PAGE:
A DNA test could prove the one thing that decades of grainy videos, mysterious footprints and unverified eyewitness accounts haven't -- the existence of Bigfoot.
Bigfoot researchers in California say they've obtained startling evidence, and are now trying to raise money for genetic testing on an oil residue purportedly left behind by the elusive hairy beast.
AOL Weird News has obtained exclusive photos taken recently by forensic expert Mickey Burrow, who examined the evidence, and those photos are available here for the first time.
EXCLUSIVE PHOTOS OF ALLEGED BIGFOOT RESIDUE:
At a press conference today in Fresno, Calif., the Sanger Paranormal Society reached out to the public to help come up with the needed funds to pay for a thorough analysis of DNA from an alleged Bigfoot creature.
Sanger founder Jeffrey Gonzalez presented photographs taken of strange impressions left on the windows of his pickup truck that was temporarily abandoned in a snow storm when he and several others were on a Bigfoot expedition over Memorial Day weekend in California's Sierra National Forest.
When the men returned to retrieve Gonzalez's truck, they were startled to discover the window markings -- including a large paw-like image -- and what they first thought was evidence of hair on two of the truck windows.
Gonzalez called in forensic/law enforcement photographer Mickey Burrow, who has spent 14 years as a qualified court photographic expert and crime scene processor.
"I immediately started wondering if there could be some DNA left behind, because if this thing put its face on the window, I thought there was probably DNA on there," Burrow told AOL.
"I've got the know-how. I've done it more than 5,000 times on crime scenes. In this case, I treated it like it was a vehicle that got burglarized.
"As I was looking at the windows, I told Jeff it looked like something came up to the truck, rubbed up against it, swiped along the side of it, and then just put its face up on the window and looked in -- that's what it looks like."
Burrow photographed the images left on the truck windows and collected some DNA swabs. While Gonzalez suggested one of the impressions shows a hand print, Burrow isn't convinced.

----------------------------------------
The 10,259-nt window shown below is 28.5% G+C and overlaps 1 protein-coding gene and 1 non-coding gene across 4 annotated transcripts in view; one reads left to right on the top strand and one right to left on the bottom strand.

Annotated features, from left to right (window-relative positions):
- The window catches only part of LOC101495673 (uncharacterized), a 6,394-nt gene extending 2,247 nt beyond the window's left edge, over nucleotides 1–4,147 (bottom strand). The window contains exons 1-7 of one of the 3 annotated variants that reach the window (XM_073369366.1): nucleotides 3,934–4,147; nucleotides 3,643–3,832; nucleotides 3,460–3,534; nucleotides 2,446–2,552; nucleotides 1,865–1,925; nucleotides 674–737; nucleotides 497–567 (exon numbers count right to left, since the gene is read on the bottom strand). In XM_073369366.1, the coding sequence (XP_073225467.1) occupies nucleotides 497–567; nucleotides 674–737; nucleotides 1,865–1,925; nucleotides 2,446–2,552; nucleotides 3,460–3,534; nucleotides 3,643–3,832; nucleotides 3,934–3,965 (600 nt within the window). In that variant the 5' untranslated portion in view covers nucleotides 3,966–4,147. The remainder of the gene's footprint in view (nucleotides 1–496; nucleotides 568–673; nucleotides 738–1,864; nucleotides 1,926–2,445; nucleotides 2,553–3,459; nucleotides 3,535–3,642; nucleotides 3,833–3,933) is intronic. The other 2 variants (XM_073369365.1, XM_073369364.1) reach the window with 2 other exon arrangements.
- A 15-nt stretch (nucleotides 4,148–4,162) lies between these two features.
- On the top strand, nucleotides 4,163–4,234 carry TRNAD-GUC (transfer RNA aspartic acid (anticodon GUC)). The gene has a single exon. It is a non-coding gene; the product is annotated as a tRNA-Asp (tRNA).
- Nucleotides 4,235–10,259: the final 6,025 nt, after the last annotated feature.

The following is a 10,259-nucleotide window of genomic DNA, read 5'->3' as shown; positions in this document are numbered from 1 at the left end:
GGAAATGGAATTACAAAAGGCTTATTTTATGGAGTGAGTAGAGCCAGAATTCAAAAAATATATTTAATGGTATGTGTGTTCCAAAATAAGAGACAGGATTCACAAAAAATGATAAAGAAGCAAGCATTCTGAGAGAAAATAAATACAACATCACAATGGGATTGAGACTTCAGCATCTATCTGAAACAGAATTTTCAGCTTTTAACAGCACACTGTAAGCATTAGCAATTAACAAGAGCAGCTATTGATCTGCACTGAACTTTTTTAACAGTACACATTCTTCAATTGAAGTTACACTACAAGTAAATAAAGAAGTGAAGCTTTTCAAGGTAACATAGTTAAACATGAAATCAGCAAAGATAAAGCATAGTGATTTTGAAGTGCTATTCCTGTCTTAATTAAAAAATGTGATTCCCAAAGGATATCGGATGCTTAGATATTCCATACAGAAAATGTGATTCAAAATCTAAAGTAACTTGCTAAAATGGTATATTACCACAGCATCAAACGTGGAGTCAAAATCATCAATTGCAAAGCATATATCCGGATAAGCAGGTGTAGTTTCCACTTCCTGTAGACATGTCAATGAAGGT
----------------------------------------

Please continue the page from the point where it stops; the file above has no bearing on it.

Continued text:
"I'm very iffy on it. To me, it looks like a paw print," he explained. "I don't think it was a primate or a biped, because it looks too much like a paw. But then again, we don't know what Bigfoot is.
"I was just looking at what I could find off the truck. I didn't find any hair or blood or prints, so we really don't know what we have that touched it. We don't know if it's a bear or a Bigfoot or a mountain lion."
Bigfoot is a legendary tall, hairy ape-like creature that has somehow defied capture and identification. Also known as Sasquatch, Abominable Snowman and Yeti, it supposedly lives in heavily forested or snow-capped mountainous regions of the world.
While most scientists deny Bigfoot's existence, decades of huge numbers of eyewitness reports, pictures and films have kept the legend alive.
Previous attempts to analyze potential Bigfoot DNA haven't resulted in anything that could be considered as the scientific find of the ages. That's why Gonzalez is being very careful about who he'll turn over his reported Bigfoot DNA to.
"We need somebody to come forward to take this DNA and get it mapped," he told AOL. "Since nobody knows what a Bigfoot is, there's no available DNA for it. But by testing this DNA, by process of elimination we can find out if it was a bear, gorilla, baboon or something else.
"If it's not any of those, and you've eliminated all the possibilities, and it's not human, then what's left?"
Burrow is looking for an objective, science-based truth.
"I would like to just find out, because it's got my interest piqued," he said. "I believe Bigfoot exists, but I don't believe it has mystical powers like many people say it does. I think it's just an unknown species that hasn't been discovered or hasn't fully evolved."